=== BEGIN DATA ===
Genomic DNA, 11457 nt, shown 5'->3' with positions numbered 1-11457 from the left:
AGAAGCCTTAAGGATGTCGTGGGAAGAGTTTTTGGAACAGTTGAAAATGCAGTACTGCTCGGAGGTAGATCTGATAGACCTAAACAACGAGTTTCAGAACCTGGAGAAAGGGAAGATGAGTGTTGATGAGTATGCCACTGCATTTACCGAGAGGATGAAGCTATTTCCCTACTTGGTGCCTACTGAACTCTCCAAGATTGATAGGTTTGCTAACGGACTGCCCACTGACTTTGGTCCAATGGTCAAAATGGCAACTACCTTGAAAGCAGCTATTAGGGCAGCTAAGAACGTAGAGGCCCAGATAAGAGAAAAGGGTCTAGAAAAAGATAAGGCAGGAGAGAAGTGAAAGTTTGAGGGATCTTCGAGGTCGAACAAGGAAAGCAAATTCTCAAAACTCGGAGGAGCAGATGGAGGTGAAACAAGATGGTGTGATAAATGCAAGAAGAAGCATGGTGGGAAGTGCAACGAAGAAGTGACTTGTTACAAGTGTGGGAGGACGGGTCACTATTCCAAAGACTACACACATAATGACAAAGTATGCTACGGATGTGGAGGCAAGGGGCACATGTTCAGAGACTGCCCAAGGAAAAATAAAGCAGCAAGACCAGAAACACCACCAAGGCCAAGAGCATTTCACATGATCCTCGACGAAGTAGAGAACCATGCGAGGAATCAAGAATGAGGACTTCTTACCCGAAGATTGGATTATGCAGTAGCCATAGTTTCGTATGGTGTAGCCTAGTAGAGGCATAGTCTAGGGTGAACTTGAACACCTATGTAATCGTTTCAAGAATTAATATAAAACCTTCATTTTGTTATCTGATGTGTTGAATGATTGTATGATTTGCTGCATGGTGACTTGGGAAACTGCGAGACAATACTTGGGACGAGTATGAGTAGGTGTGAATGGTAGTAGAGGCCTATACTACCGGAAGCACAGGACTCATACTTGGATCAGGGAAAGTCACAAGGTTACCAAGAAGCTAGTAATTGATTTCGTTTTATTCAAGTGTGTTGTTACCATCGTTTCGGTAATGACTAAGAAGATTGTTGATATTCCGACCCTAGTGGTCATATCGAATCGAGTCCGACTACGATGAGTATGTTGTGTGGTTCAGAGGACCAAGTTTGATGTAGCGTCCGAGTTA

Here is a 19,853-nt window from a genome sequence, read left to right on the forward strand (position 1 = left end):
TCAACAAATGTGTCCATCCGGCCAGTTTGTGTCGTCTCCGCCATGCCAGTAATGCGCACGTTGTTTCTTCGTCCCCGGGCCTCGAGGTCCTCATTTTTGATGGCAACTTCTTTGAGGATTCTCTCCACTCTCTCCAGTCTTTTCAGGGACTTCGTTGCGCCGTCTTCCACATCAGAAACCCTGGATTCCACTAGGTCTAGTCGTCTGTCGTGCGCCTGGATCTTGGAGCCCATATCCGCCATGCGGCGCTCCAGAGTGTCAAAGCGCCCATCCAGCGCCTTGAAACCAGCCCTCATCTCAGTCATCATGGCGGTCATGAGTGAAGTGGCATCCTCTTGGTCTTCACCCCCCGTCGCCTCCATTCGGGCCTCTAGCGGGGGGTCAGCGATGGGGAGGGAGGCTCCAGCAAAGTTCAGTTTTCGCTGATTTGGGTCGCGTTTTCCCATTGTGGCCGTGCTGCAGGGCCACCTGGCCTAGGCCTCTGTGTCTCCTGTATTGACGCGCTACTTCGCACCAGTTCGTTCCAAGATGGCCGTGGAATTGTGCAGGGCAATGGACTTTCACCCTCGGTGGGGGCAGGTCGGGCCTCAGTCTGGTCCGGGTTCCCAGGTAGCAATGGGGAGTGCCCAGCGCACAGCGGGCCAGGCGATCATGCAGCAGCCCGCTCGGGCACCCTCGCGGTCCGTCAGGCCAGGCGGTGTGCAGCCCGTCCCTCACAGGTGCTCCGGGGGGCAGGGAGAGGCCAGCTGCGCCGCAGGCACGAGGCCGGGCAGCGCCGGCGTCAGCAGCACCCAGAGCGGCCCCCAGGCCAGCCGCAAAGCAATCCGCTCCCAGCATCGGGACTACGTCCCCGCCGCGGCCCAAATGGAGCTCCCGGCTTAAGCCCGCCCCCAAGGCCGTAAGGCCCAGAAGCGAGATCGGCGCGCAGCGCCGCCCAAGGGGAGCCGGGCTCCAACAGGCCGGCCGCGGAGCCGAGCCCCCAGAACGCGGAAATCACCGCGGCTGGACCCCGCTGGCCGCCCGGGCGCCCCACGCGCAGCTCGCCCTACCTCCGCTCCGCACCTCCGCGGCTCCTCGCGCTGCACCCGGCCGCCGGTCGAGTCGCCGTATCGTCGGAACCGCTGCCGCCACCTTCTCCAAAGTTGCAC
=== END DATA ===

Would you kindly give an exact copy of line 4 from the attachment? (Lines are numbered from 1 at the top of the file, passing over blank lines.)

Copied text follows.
TCAACAAATGTGTCCATCCGGCCAGTTTGTGTCGTCTCCGCCATGCCAGTAATGCGCACGTTGTTTCTTCGTCCCCGGGCCTCGAGGTCCTCATTTTTGATGGCAACTTCTTTGAGGATTCTCTCCACTCTCTCCAGTCTTTTCAGGGACTTCGTTGCGCCGTCTTCCACATCAGAAACCCTGGATTCCACTAGGTCTAGTCGTCTGTCGTGCGCCTGGATCTTGGAGCCCATATCCGCCATGCGGCGCTCCAGAGTGTCAAAGCGCCCATCCAGCGCCTTGAAACCAGCCCTCATCTCAGTCATCATGGCGGTCATGAGTGAAGTGGCATCCTCTTGGTCTTCACCCCCCGTCGCCTCCATTCGGGCCTCTAGCGGGGGGTCAGCGATGGGGAGGGAGGCTCCAGCAAAGTTCAGTTTTCGCTGATTTGGGTCGCGTTTTCCCATTGTGGCCGTGCTGCAGGGCCACCTGGCCTAGGCCTCTGTGTCTCCTGTATTGACGCGCTACTTCGCACCAGTTCGTTCCAAGATGGCCGTGGAATTGTGCAGGGCAATGGACTTTCACCCTCGGTGGGGGCAGGTCGGGCCTCAGTCTGGTCCGGGTTCCCAGGTAGCAATGGGGAGTGCCCAGCGCACAGCGGGCCAGGCGATCATGCAGCAGCCCGCTCGGGCACCCTCGCGGTCCGTCAGGCCAGGCGGTGTGCAGCCCGTCCCTCACAGGTGCTCCGGGGGGCAGGGAGAGGCCAGCTGCGCCGCAGGCACGAGGCCGGGCAGCGCCGGCGTCAGCAGCACCCAGAGCGGCCCCCAGGCCAGCCGCAAAGCAATCCGCTCCCAGCATCGGGACTACGTCCCCGCCGCGGCCCAAATGGAGCTCCCGGCTTAAGCCCGCCCCCAAGGCCGTAAGGCCCAGAAGCGAGATCGGCGCGCAGCGCCGCCCAAGGGGAGCCGGGCTCCAACAGGCCGGCCGCGGAGCCGAGCCCCCAGAACGCGGAAATCACCGCGGCTGGACCCCGCTGGCCGCCCGGGCGCCCCACGCGCAGCTCGCCCTACCTCCGCTCCGCACCTCCGCGGCTCCTCGCGCTGCACCCGGCCGCCGGTCGAGTCGCCGTATCGTCGGAACCGCTGCCGCCACCTTCTCCAAAGTTGCAC